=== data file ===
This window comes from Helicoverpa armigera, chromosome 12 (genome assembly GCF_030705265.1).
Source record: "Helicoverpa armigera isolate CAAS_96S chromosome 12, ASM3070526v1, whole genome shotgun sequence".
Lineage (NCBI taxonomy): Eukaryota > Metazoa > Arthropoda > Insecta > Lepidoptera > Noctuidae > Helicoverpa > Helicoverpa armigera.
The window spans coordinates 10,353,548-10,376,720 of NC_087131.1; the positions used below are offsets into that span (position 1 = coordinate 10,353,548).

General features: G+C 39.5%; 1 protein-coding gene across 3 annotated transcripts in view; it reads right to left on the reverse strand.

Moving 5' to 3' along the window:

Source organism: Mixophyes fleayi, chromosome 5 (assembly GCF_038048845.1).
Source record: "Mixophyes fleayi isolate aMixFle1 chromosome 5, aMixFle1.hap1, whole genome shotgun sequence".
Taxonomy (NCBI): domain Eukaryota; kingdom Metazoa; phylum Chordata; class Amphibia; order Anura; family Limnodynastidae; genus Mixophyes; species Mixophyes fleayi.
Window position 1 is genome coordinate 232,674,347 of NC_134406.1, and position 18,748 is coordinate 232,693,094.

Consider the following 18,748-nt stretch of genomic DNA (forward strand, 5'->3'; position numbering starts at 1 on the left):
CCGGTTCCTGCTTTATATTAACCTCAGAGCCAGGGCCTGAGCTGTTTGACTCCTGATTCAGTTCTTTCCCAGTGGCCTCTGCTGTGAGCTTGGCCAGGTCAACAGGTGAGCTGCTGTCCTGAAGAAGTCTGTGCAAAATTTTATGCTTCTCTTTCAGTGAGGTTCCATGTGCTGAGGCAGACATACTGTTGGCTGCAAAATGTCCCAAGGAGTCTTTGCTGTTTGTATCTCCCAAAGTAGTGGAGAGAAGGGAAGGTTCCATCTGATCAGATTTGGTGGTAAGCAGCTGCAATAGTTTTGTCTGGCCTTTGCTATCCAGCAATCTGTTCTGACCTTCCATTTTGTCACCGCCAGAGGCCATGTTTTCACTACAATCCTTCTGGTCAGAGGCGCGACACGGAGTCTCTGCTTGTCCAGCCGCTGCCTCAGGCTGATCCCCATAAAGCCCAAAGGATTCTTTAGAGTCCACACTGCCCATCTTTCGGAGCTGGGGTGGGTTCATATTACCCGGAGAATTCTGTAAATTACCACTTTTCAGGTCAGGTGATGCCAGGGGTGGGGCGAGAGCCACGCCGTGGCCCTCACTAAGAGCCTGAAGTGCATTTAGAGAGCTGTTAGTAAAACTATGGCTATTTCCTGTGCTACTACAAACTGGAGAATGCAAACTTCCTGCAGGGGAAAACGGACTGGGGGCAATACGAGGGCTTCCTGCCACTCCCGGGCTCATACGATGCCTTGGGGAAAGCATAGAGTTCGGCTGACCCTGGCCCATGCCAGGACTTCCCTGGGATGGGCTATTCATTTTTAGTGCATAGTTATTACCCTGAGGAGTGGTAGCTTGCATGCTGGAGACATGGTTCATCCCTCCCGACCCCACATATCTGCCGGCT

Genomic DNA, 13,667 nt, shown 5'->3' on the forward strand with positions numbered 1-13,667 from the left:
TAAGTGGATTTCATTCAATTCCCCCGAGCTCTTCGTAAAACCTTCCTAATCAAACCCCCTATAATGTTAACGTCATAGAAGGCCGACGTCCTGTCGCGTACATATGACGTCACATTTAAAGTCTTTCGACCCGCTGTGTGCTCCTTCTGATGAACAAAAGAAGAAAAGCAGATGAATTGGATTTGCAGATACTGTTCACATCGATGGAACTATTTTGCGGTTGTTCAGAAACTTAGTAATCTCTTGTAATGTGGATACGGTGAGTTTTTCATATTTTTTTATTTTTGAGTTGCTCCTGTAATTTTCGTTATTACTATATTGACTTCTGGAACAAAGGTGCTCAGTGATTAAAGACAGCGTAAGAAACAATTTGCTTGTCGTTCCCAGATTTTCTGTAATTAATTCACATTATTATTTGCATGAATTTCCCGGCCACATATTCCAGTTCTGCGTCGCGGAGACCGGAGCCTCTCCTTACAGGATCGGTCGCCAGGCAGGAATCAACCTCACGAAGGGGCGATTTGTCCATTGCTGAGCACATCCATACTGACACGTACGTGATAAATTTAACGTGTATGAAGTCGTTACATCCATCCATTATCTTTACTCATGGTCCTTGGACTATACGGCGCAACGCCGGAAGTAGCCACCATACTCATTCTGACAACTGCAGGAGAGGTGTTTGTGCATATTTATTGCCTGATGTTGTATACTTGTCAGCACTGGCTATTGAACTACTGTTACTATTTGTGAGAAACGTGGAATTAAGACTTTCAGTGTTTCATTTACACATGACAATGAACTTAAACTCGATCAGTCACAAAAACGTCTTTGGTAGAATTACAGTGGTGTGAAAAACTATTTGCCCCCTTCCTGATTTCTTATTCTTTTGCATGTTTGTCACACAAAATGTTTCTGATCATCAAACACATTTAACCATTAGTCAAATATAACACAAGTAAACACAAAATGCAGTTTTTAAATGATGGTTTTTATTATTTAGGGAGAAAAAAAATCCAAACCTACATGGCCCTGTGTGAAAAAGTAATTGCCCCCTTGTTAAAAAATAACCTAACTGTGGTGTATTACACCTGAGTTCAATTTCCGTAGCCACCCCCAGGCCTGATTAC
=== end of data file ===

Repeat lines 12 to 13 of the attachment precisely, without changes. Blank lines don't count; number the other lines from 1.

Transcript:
CCGGTTCCTGCTTTATATTAACCTCAGAGCCAGGGCCTGAGCTGTTTGACTCCTGATTCAGTTCTTTCCCAGTGGCCTCTGCTGTGAGCTTGGCCAGGTCAACAGGTGAGCTGCTGTCCTGAAGAAGTCTGTGCAAAATTTTATGCTTCTCTTTCAGTGAGGTTCCATGTGCTGAGGCAGACATACTGTTGGCTGCAAAATGTCCCAAGGAGTCTTTGCTGTTTGTATCTCCCAAAGTAGTGGAGAGAAGGGAAGGTTCCATCTGATCAGATTTGGTGGTAAGCAGCTGCAATAGTTTTGTCTGGCCTTTGCTATCCAGCAATCTGTTCTGACCTTCCATTTTGTCACCGCCAGAGGCCATGTTTTCACTACAATCCTTCTGGTCAGAGGCGCGACACGGAGTCTCTGCTTGTCCAGCCGCTGCCTCAGGCTGATCCCCATAAAGCCCAAAGGATTCTTTAGAGTCCACACTGCCCATCTTTCGGAGCTGGGGTGGGTTCATATTACCCGGAGAATTCTGTAAATTACCACTTTTCAGGTCAGGTGATGCCAGGGGTGGGGCGAGAGCCACGCCGTGGCCCTCACTAAGAGCCTGAAGTGCATTTAGAGAGCTGTTAGTAAAACTATGGCTATTTCCTGTGCTACTACAAACTGGAGAATGCAAACTTCCTGCAGGGGAAAACGGACTGGGGGCAATACGAGGGCTTCCTGCCACTCCCGGGCTCATACGATGCCTTGGGGAAAGCATAGAGTTCGGCTGACCCTGGCCCATGCCAGGACTTCCCTGGGATGGGCTATTCATTTTTAGTGCATAGTTATTACCCTGAGGAGTGGTAGCTTGCATGCTGGAGACATGGTTCATCCCTCCCGACCCCACATATCTGCCGGCT

Genomic DNA, 13,667 nt, shown 5'->3' on the forward strand with positions numbered 1-13,667 from the left: